Tuesday, March 31, 2015


I can't believe that March is done! The days and weeks are just flying by. I'm pretty happy with my reading progress, which is sitting at 29/50 books this year. I have no doubt that I'll achieve my goal by the end of July, maybe even earlier.

I managed to read a diverse list of books this month including some romantic fiction, YA novels and a couple non fiction titles to round it out. I also managed to get through all of the Canada Reads finalists before the competition which took place in Toronto from March 16-19. Ru by Kim Thúy was crowned the winner.

Here is the list of books that I read in March:
April is already gearing up to be a very busy month with a few ARCs on their way, as well as a few Goodreads first reads making their way to my mailbox. Here's a peak at what I'll be reading:

What's on your April TBR list?

Monday, March 30, 2015


After a couple weeks of focusing on events for the kids, this week it's all about me (not really, but it's nice to pretend). It's my birthday week and to celebrate, I ordered myself a few more Penguin Drop Caps. I was so excited, I didn't even bother removing the plastic wrap. I'm only missing letters A to D and I'm done! I'm going to start reading these in June with hopes to read all 26 by the end of 2016.

I managed to get through two books last week despite the craziness. At the Water's Edge by Sara Gruen was very enjoyable. The book gets released tomorrow. You can check out my review here. Sara Gruen was the author behind Water for Elephants and Ape House, both are New York Times best sellers. For anyone interested, Gruen is hosting a contest on her Facebook page to win signed copies of At the Water's Edge and a grand prize of a set signed copies of all her books.

The second book I read was The Truth Commission by Susan Juby. I really liked this one too. It was very witty and had some really unexpected twists.

I haven't quite decided on what I'll be reading this week. It'll likely be something from my April TBR list.

What are you reading this week?

Sunday, March 29, 2015

The Truth Commission by Susan Juby

Publisher: Penguin Canada
Format: Trade Paperback
Source: ARC from the publisher
Publication Date: April 14, 2015
Rating: ★★★

I won a copy of The Truth Commission from a Goodreads first reads giveaway. To be honest, when I entered the contest, I had no idea what the book was about. I didn't even realize it was a YA book until I received it. It's funny how things work out.

The Truth Commission is written a bit different in that it is a fictional story written as a piece of creative non-fiction. Normandy Pale is the lead character and the author of the story. The book kicks off with an Author's Note describing Normandy's project and why she writing about the occurrences in her life from September 2012 - November 2012. It also explains her use of footnotes. Footnotes are scattered throughout the book and are meant to address her teacher who is editing her work chapter by chapter. In my opinion the footnotes were the best part. They were laugh out loud funny, extremely witty and provided some additional context to parts of the book that made you ask, "WTF?".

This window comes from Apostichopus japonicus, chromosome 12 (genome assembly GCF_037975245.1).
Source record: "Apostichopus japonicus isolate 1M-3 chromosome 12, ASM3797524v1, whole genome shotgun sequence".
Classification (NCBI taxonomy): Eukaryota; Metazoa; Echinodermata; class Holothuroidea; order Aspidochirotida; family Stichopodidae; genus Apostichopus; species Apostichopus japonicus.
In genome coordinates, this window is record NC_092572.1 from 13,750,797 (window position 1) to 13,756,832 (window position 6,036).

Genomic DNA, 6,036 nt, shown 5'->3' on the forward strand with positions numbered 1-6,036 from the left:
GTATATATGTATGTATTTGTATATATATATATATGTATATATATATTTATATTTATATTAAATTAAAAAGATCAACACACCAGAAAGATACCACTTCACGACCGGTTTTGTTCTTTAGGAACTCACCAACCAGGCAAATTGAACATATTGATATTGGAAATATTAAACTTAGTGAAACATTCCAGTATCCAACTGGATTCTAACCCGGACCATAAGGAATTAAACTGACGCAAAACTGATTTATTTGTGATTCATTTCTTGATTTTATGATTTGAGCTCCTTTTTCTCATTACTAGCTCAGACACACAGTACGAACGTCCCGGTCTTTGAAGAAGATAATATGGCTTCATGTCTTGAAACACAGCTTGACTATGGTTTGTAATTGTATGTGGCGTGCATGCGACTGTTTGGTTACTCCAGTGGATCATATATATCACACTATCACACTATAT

Normandy is a student at an elite art school living in the shadow of her famous sister, Keira. Keira made her fame by creating a graphic novel whose lead characters grossly resemble her family. Exposing and altering their habits and everyday lives in the worst way possible. Normandy also explains how the Truth Commission came to be. It was formed by Normandy and her two closest friends Dusk and Neil. Their exploits and discoveries from interviewing classmates and teachers also lead them to deeper explorations in their own lives. It was also a nice surprise to discover that the story is set in Nanaimo, British Columbia. I was able to appreciate some of the little hints of Canadian culture and it allows me to cross off another square on my Random House Canada #ReadingBingo card.

Overall, The Truth Commission was a fun and delightful read, with some twists and turns that readers will enjoy. I'm very happy that I got a chance to read it and hope that some of you will give it a try.

Friday, March 27, 2015


I didn't realize how many frequent visitors my blog had until Tuesday morning when I was getting messages that I forgot to post a #MondaySHELFie. *gasp*

My post wasn't forgotten, there were just no updates to report as my time, over the past two weeks, has been devoted to party planning for Mini & Micro JG's combo bash. If you follow my Let's Take a Shelfie Instagram account, I did post a picture of some of my latest additions to my never ending book collection. I picked up the two Little Old Lady books by Catharina Ingelman-Sundberg while on my monthly Costco run and received my ARC for The Hand That Feeds You by A.J. Rich from Simon & Schuster.

The kids' big party is tomorrow so I highly doubt I'll get any reading done. If I do get the time, I'll be enjoying The Truth Commission by Susan Juby. I won the book from a Goodreads giveaway sponsored by Penguin Canada. I've only read the first 20 pages and it's already made me laugh out loud a few times. I'm hoping the light-heartedness continues throughout the book. 

That's it from me! What are you plans for this weekend?

Wednesday, March 25, 2015

At the Water's Edge by Sara Gruen

Publisher: Random House of Canada
Format: Hardcover
Source: Requested ARC
Publication Date: March 31, 2015
Rating: ★★★

I requested an advanced copy of this book from Random House Canada for review purposes. I did not read (or watch) Water for Elephants or any of Sara Gruen's previous work, so I cannot comment or compare this book to its predecessors. What I can say, is that this book is fabulous! Lovers of historical romantic fiction will adore this book.